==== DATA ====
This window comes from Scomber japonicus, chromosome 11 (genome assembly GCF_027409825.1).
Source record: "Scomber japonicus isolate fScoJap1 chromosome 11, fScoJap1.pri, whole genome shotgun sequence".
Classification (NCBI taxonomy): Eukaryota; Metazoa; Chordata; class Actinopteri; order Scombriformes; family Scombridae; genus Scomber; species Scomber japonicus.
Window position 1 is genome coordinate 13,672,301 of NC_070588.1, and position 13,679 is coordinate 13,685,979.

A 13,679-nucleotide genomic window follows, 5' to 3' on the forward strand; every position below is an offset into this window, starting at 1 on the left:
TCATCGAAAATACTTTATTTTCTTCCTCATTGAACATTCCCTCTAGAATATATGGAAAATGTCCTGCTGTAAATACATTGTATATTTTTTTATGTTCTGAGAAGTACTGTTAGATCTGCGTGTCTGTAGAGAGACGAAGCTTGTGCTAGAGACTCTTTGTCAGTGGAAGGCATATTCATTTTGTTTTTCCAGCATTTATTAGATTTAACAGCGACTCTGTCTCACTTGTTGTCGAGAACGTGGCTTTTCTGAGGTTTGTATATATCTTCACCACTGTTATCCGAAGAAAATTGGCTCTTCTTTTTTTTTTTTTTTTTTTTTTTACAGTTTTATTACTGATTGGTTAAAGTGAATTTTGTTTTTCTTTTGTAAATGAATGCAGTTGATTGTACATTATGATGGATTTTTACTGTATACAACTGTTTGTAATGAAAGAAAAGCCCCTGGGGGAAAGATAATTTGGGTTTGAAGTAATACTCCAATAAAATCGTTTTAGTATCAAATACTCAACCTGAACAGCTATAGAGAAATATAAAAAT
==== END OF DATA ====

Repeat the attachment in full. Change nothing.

This window comes from Scomber japonicus, chromosome 11 (genome assembly GCF_027409825.1).
Source record: "Scomber japonicus isolate fScoJap1 chromosome 11, fScoJap1.pri, whole genome shotgun sequence".
Classification (NCBI taxonomy): Eukaryota; Metazoa; Chordata; class Actinopteri; order Scombriformes; family Scombridae; genus Scomber; species Scomber japonicus.
Window position 1 is genome coordinate 13,672,301 of NC_070588.1, and position 13,679 is coordinate 13,685,979.

A 13,679-nucleotide genomic window follows, 5' to 3' on the forward strand; every position below is an offset into this window, starting at 1 on the left:
TCATCGAAAATACTTTATTTTCTTCCTCATTGAACATTCCCTCTAGAATATATGGAAAATGTCCTGCTGTAAATACATTGTATATTTTTTTATGTTCTGAGAAGTACTGTTAGATCTGCGTGTCTGTAGAGAGACGAAGCTTGTGCTAGAGACTCTTTGTCAGTGGAAGGCATATTCATTTTGTTTTTCCAGCATTTATTAGATTTAACAGCGACTCTGTCTCACTTGTTGTCGAGAACGTGGCTTTTCTGAGGTTTGTATATATCTTCACCACTGTTATCCGAAGAAAATTGGCTCTTCTTTTTTTTTTTTTTTTTTTTTTTACAGTTTTATTACTGATTGGTTAAAGTGAATTTTGTTTTTCTTTTGTAAATGAATGCAGTTGATTGTACATTATGATGGATTTTTACTGTATACAACTGTTTGTAATGAAAGAAAAGCCCCTGGGGGAAAGATAATTTGGGTTTGAAGTAATACTCCAATAAAATCGTTTTAGTATCAAATACTCAACCTGAACAGCTATAGAGAAATATAAAAAT